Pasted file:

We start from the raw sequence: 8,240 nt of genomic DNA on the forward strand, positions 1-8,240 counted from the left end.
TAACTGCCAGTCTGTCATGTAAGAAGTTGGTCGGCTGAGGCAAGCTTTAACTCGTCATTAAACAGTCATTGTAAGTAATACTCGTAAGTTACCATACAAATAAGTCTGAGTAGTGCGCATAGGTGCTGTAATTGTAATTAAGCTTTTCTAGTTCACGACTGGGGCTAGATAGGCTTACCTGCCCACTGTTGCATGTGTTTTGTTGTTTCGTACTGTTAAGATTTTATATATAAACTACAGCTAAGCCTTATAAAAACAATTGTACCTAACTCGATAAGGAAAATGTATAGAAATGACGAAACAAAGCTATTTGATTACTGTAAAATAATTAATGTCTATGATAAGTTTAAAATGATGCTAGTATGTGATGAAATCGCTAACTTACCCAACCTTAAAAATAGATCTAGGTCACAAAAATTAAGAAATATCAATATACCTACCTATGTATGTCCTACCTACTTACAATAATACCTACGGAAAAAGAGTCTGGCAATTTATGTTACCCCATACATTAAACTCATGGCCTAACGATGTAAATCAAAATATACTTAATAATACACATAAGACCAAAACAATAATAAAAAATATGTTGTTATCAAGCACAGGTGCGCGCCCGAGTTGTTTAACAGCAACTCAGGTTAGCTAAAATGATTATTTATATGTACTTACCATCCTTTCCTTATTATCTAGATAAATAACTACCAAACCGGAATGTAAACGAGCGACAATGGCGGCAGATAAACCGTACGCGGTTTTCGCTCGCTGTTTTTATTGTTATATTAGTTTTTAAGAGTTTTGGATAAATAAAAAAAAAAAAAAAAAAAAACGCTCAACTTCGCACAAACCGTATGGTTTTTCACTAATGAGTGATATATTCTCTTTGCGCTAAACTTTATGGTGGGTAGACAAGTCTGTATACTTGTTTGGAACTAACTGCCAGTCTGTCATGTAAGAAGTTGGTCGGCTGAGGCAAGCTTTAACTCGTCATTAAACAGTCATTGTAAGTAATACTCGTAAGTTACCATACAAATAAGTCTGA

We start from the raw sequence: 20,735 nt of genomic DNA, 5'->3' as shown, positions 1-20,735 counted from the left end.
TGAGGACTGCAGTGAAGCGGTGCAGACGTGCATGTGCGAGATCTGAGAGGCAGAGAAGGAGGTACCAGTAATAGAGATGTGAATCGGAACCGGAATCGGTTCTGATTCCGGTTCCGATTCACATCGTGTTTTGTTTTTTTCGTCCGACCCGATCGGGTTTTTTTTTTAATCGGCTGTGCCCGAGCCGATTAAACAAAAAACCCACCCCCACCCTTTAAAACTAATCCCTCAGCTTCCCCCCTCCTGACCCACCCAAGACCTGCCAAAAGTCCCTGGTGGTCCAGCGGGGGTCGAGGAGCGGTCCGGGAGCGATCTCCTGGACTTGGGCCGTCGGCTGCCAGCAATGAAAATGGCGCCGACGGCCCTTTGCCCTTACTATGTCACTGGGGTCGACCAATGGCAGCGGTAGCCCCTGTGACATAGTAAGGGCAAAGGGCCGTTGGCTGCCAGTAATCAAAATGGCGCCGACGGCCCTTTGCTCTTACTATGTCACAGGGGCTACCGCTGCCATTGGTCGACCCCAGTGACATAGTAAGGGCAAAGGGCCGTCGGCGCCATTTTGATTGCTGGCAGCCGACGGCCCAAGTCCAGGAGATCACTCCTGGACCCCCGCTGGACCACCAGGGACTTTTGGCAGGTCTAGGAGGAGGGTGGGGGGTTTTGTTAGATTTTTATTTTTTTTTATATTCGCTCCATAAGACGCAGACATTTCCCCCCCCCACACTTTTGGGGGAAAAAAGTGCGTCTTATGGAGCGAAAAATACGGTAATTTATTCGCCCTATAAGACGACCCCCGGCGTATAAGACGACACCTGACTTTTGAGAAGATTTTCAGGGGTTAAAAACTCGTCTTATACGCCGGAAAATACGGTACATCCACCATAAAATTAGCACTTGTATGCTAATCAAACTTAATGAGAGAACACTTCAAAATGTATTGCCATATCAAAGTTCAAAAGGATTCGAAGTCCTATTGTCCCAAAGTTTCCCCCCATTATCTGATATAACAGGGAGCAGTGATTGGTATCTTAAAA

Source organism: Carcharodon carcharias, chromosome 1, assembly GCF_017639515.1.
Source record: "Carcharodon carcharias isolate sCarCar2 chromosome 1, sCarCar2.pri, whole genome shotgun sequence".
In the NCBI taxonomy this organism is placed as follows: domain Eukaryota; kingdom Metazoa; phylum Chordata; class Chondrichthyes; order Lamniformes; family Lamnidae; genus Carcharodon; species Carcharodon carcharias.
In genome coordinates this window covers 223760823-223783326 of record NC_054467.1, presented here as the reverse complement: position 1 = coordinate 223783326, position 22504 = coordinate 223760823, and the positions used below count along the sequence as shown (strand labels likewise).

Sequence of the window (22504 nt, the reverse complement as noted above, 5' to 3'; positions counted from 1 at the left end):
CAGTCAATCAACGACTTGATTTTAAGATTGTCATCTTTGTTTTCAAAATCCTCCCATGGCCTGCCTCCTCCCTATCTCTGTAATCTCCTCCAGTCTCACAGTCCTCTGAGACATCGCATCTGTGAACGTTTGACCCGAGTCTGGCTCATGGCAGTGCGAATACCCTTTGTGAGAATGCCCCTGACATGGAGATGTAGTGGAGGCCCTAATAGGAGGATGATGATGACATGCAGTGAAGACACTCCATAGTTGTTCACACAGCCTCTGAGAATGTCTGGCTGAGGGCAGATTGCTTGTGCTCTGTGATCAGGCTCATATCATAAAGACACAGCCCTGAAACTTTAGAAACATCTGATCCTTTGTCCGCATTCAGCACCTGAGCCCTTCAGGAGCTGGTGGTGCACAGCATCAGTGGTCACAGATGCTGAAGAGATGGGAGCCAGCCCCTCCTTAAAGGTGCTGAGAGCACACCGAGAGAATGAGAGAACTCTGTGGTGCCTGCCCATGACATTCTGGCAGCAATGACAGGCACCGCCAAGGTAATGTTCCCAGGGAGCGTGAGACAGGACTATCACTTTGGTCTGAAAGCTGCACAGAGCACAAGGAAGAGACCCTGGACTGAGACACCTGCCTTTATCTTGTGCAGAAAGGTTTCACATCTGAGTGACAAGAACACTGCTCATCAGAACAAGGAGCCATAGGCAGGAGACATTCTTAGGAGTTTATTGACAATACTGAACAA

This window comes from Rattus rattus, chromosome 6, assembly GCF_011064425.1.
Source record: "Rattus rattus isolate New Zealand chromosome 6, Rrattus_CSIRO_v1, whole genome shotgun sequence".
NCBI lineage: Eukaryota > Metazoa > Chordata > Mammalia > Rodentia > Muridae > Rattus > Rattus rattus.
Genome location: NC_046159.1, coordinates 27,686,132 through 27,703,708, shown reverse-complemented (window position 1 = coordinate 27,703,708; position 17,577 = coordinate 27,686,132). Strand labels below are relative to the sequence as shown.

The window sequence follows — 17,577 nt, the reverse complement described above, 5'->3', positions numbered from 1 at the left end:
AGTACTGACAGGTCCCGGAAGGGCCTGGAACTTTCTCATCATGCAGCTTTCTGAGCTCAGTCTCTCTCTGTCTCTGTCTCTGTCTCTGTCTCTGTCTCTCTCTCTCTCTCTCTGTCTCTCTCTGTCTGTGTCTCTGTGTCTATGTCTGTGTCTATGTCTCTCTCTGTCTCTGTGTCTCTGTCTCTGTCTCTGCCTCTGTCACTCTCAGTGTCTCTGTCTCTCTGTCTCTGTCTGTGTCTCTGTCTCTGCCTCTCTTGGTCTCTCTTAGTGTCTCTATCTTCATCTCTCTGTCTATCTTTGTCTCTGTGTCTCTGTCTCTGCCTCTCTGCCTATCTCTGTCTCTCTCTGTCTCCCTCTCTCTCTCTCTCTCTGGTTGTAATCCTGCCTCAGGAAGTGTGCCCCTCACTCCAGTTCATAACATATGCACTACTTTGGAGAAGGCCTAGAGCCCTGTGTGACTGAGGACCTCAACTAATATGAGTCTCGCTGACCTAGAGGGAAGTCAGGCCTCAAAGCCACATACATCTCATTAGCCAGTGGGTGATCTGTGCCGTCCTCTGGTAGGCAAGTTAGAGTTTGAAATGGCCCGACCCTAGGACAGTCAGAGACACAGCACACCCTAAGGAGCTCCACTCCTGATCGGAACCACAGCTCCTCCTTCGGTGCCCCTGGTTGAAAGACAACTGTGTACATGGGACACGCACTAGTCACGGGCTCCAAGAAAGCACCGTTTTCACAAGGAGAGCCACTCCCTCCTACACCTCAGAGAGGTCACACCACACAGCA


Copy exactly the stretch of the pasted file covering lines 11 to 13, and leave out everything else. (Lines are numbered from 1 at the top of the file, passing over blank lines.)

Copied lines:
This window comes from Rattus rattus, chromosome 6, assembly GCF_011064425.1.
Source record: "Rattus rattus isolate New Zealand chromosome 6, Rrattus_CSIRO_v1, whole genome shotgun sequence".
NCBI lineage: Eukaryota > Metazoa > Chordata > Mammalia > Rodentia > Muridae > Rattus > Rattus rattus.